I pitched my tent relatively nearby. Well, let’s say I attempted to pitch my tent. Tents are in many ways like kites, except that they’re not meant to fly. Pitching a tent in a strong wind however, requires thought, and some planning. My Vango Helium Superlite 200 is easy to pitch compared to other tents, but still not a trivial task in those conditions. After some time it seemed to be largely “up”, so I went round to tighten all of the pegging points to their maximum. It was at this point that I noticed that points I’d tightened seemed to be getting untightened in the time it had take me to tighten something else. I ended up tying little knots and half hitches in then just to make sure it didn’t loosen. I pegged and repegged some points to make sure the pegs (shorter than standard ones to save weight) were in at the optimum angle (very shallow!). Having come to the conclusion, there was nothing much else I could do, I put me and my bag in the tent and sorted out the tensioning system (arguably my tents answer to guy ropes). It was now about 01:15 and it still felt very dicey, but there was nothing for it so I made myself as comfortable as possible, burrowing deep into my down sleeping bag.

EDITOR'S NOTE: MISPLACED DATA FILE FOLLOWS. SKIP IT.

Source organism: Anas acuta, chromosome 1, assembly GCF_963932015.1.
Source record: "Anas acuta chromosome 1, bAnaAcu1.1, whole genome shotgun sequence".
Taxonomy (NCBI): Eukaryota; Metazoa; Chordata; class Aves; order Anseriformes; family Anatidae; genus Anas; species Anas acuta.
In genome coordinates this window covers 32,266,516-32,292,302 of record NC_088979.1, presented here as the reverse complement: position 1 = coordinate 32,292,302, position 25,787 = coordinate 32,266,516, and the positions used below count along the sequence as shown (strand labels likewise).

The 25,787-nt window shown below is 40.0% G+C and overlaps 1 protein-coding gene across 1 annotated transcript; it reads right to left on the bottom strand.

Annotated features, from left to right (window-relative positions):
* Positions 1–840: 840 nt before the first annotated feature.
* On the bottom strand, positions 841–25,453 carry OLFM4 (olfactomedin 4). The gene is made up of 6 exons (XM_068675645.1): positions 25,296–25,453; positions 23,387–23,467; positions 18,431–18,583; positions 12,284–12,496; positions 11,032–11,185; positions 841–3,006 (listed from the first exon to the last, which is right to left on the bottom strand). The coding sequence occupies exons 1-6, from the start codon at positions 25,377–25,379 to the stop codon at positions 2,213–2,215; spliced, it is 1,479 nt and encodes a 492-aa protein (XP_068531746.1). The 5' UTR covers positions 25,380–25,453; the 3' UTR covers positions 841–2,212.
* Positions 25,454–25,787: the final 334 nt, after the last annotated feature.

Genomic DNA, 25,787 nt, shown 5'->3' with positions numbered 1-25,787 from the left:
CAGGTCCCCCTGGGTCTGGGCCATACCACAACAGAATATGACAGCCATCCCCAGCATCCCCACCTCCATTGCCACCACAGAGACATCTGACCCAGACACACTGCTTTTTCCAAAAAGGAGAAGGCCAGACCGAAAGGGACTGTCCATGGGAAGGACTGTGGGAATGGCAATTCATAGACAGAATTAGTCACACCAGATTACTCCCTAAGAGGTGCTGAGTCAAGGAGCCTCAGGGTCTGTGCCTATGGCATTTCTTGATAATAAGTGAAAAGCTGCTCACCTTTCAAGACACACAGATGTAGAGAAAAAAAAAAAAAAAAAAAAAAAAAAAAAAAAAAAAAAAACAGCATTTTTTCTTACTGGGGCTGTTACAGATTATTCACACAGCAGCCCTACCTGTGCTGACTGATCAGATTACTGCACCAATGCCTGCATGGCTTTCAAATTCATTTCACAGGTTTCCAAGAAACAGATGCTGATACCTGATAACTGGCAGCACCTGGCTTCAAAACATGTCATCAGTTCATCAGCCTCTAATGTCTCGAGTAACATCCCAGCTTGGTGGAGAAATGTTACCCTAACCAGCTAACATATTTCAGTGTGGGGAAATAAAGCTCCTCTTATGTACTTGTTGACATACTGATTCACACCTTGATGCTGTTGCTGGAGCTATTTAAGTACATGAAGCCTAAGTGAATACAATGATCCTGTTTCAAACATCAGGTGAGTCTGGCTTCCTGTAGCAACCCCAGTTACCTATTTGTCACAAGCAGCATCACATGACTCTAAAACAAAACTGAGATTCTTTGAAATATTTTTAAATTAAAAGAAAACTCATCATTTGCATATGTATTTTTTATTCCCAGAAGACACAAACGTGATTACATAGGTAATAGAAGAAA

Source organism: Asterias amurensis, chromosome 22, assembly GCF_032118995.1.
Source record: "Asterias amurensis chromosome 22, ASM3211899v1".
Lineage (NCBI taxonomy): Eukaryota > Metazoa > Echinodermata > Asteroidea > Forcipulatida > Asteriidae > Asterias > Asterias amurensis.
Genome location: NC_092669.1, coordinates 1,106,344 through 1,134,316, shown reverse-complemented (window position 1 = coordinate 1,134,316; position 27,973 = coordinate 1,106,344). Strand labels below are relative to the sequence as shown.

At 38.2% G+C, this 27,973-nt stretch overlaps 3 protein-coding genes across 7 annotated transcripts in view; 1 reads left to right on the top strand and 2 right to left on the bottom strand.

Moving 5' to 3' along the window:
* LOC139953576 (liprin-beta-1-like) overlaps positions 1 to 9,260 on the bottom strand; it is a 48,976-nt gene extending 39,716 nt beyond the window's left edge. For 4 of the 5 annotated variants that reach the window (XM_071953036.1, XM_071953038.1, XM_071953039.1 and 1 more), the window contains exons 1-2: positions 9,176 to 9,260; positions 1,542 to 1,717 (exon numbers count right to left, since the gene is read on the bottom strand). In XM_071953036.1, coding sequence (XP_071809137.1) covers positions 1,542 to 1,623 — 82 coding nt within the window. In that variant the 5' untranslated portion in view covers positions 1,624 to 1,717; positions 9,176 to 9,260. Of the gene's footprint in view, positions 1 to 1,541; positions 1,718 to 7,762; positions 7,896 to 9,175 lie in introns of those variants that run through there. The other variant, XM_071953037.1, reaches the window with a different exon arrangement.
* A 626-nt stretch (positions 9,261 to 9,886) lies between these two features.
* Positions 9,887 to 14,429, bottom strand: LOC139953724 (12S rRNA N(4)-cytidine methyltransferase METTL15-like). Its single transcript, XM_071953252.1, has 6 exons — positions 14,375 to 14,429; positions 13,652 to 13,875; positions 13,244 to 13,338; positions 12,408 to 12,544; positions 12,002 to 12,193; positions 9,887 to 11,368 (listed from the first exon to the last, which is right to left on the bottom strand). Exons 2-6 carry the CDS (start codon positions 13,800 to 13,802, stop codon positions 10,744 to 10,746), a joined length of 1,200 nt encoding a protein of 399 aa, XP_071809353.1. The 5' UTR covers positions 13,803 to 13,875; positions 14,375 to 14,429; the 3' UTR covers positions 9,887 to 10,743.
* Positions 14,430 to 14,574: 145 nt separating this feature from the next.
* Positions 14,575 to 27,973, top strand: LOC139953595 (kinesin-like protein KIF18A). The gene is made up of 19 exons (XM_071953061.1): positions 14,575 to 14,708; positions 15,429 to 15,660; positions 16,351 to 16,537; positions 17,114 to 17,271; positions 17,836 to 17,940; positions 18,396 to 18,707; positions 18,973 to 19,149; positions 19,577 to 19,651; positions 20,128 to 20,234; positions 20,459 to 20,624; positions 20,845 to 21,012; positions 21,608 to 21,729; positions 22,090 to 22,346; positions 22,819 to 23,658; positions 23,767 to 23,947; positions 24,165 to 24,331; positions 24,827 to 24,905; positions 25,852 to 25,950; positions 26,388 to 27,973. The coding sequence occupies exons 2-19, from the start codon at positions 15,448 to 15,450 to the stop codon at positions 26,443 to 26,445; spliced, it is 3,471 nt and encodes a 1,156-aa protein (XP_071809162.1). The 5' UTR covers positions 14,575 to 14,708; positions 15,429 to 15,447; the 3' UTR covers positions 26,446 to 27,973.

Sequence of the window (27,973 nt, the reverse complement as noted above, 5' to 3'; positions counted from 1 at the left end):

After a noisy night, I awoke to find out it was about 09:00 and it was light. Everything seemed ok. The tent was still here. I didn’t appear to be floating in tarn… A couple of minutes later, after a large gust of wind, I noticed that the end of my tent where my head was seemed to have collapsed. Not good. Little problems can turn into big problems very quickly if left unattended; I dashed outside – it looked like the tail end peg had been completely pulled out and then catapulted over the entire tent (length ways) downwind. I fixed it up, but took it as a hint to start taking down my tent – again much easier said than done in gale force winds.